As of 2013, the mayor of the Borough of Park Ridge is Democrat Terence Maguire, whose term of office ends December 31, 2015. Members of the Park Ridge Borough Council are Council President Keith Misciagna (D, 2013), Richard Bosi (D, 2014), Scott Galdi (D, 2014), Steve Hopper (R, 2015), Ann Kilmartin (D, 2013) and Robert Oppelt (D, 2015).[34][35][36][37][38][39][40][41][42]

Federal, state and county representation[edit]

Park Ridge is located in the 5th Congressional District[43] and is part of New Jersey's 39th state legislative district.[9][44][45]

New Jersey's Fifth Congressional District is represented by Scott Garrett (R, Wantage Township).[46] New Jersey is represented in the United States Senate by Cory Booker (D, Newark; took office on October 31, 2013, after winning a special election to fill the seat of Frank Lautenberg)[47][48] and Bob Menendez (D, North Bergen).[49][50]

The 39th District of the New Jersey Legislature is represented in the State Senate by Gerald Cardinale (R, Demarest) and in the General Assembly by Holly Schepisi (R, River Vale) and Bob Schroeder (R, Washington Township, Bergen County).[51] The Governor of New Jersey is Chris Christie (R, Mendham Township).[52] The Lieutenant Governor of New Jersey is Kim Guadagno (R, Monmouth Beach).[53]

Bergen County is governed by a directly elected County Executive, with legislative functions performed by a seven-member Board of Chosen Freeholders.[54] The County Executive is Kathleen Donovan (R, Rutherford; term ends December 31, 2014).[55] The seven freeholders are elected at-large in partisan elections on a staggered basis, with two or three seats coming up for election each year, with a Chairman, Vice Chairman and Chairman Pro Tempore selected from among its members at a reorganization meeting held each January.[56] As of 2013, Bergen County's Freeholders are Freeholder Chairman David L. Ganz (D, 2014; Fair Lawn),[57] Vice Chairwoman Joan Voss (D, 2014; Fort Lee),[58] Chairman Pro Tempore John A. Felice (R, 2016; River Edge),[59] Maura R. DeNicola (R, 2016; Franklin Lakes),[60] Steve Tanelli (D, 2015; North Arlington)[61] and Tracy Silna Zur (D, 2015; Franklin Lakes).[61][62] Countywide constitutional officials are Sheriff Michael Saudino (R), Surrogate Michael R. Dressler (D, Cresskill) and County Clerk John S. Hogan (D, Northvale).[63]

Politics[edit]

As of March 23, 2011, there were a total of 5,800 registered voters in Park Ridge, of which 1,462 (25.2% vs. 31.7% countywide) were registered as Democrats, 1,503 (25.9% vs. 21.1%) were registered as Republicans and 2,832 (48.8% vs. 47.1%) were registered as Unaffiliated. There were 3 voters registered to other parties.[64] Among the borough's 2010 Census population, 67.1% (vs. 57.1% in Bergen County) were registered to vote, including 87.0% of those ages 18 and over (vs. 73.7% countywide).[64][65]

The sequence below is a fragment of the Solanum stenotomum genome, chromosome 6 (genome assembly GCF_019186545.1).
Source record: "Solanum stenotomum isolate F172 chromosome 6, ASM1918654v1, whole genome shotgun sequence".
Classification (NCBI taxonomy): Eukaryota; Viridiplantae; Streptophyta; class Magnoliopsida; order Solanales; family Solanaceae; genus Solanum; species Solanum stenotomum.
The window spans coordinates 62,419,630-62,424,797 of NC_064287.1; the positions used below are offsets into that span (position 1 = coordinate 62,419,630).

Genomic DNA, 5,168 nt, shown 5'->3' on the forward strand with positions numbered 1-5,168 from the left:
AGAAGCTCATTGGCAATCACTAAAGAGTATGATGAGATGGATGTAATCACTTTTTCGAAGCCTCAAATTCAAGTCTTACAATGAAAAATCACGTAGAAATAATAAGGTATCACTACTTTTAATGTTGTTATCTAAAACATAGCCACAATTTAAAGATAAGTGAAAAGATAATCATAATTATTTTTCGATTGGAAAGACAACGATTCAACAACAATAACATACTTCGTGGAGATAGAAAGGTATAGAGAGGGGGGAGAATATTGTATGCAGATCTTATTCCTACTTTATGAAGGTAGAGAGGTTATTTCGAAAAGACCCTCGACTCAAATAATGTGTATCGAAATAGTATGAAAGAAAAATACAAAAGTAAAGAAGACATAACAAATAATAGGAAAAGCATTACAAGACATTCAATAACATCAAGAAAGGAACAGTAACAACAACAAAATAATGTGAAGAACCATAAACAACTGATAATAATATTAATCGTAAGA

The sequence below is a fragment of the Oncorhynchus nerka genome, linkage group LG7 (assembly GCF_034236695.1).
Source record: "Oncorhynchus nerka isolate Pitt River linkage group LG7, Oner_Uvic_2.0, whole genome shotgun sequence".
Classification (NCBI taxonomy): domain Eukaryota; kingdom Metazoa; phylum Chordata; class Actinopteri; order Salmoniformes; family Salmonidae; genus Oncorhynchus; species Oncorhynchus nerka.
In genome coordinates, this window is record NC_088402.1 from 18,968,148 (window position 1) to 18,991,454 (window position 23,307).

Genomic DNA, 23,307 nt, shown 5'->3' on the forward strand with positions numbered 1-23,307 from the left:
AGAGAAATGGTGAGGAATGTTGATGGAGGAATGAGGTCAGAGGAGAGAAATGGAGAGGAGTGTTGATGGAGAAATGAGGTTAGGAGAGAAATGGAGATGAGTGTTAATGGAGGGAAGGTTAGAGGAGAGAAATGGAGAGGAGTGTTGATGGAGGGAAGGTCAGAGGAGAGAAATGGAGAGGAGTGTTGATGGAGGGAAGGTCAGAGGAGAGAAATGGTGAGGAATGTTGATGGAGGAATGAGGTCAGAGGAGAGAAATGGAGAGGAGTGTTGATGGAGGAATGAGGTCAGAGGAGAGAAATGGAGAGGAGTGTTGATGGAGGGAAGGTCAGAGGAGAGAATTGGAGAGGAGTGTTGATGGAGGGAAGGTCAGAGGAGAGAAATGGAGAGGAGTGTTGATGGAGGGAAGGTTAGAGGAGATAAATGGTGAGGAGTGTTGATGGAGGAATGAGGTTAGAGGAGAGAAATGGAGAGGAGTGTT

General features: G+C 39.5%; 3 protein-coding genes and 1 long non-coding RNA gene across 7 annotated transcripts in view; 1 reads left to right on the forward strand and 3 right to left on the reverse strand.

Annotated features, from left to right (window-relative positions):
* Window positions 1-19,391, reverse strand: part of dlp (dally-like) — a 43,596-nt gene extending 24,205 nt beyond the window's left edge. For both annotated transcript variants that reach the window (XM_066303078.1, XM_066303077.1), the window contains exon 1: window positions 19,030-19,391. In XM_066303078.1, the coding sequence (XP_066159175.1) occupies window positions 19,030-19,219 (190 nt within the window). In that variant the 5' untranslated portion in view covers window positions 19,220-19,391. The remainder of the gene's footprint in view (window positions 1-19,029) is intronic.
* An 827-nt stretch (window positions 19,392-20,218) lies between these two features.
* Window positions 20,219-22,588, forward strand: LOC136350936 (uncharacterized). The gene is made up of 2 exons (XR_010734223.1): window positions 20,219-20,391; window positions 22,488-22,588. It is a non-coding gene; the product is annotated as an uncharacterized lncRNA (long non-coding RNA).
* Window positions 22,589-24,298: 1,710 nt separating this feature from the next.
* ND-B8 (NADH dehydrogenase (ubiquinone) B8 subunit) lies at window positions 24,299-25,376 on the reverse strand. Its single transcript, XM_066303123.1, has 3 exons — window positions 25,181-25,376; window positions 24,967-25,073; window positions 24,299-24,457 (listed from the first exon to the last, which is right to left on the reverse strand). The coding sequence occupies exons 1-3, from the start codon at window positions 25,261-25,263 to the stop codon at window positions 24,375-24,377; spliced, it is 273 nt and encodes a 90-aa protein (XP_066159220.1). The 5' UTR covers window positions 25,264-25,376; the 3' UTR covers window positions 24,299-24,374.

In the 2012 presidential election, Republican Mitt Romney received 2,682 votes here (57.0% vs. 43.5% countywide), ahead of Democrat Barack Obama with 1,957 votes (41.6% vs. 54.8%) and other candidates with 43 votes (0.9% vs. 0.9%), among the 4,708 ballots cast by the borough's 6,080 registered voters, for a turnout of 77.4% (vs. 70.4% in Bergen County).[66][67]In the 2008 presidential election, Republican John McCain received 2,735 votes here (55.8% vs. 44.5% countywide), ahead of Democrat Barack Obama with 2,093 votes (42.7% vs. 53.9%) and other candidates with 35 votes (0.7% vs. 0.8%), among the 4,901 ballots cast by the borough's 6,049 registered voters, for a turnout of 81.0% (vs. 76.8% in Bergen County).[68][69] In the 2004 presidential election, Republican George W. Bush received 2,697 votes here (57.4% vs. 47.2% countywide), ahead of Democrat John Kerry with 1,963 votes (41.7% vs. 51.7%) and other candidates with 34 votes (0.7% vs. 0.7%), among the 4,702 ballots cast by the borough's 5,785 registered voters, for a turnout of 81.3% (vs. 76.9% in the whole county).[70]

In the 2009 gubernatorial election, Republican Chris Christie received 1,906 votes here (55.4% vs. 45.8% countywide), ahead of Democrat Jon Corzine with 1,317 votes (38.3% vs. 48.0%), Independent Chris Daggett with 162 votes (4.7% vs. 4.7%) and other candidates with 21 votes (0.6% vs. 0.5%), among the 3,443 ballots cast by the borough's 5,928 registered voters, yielding a 58.1% turnout (vs. 50.0% in the county).[71]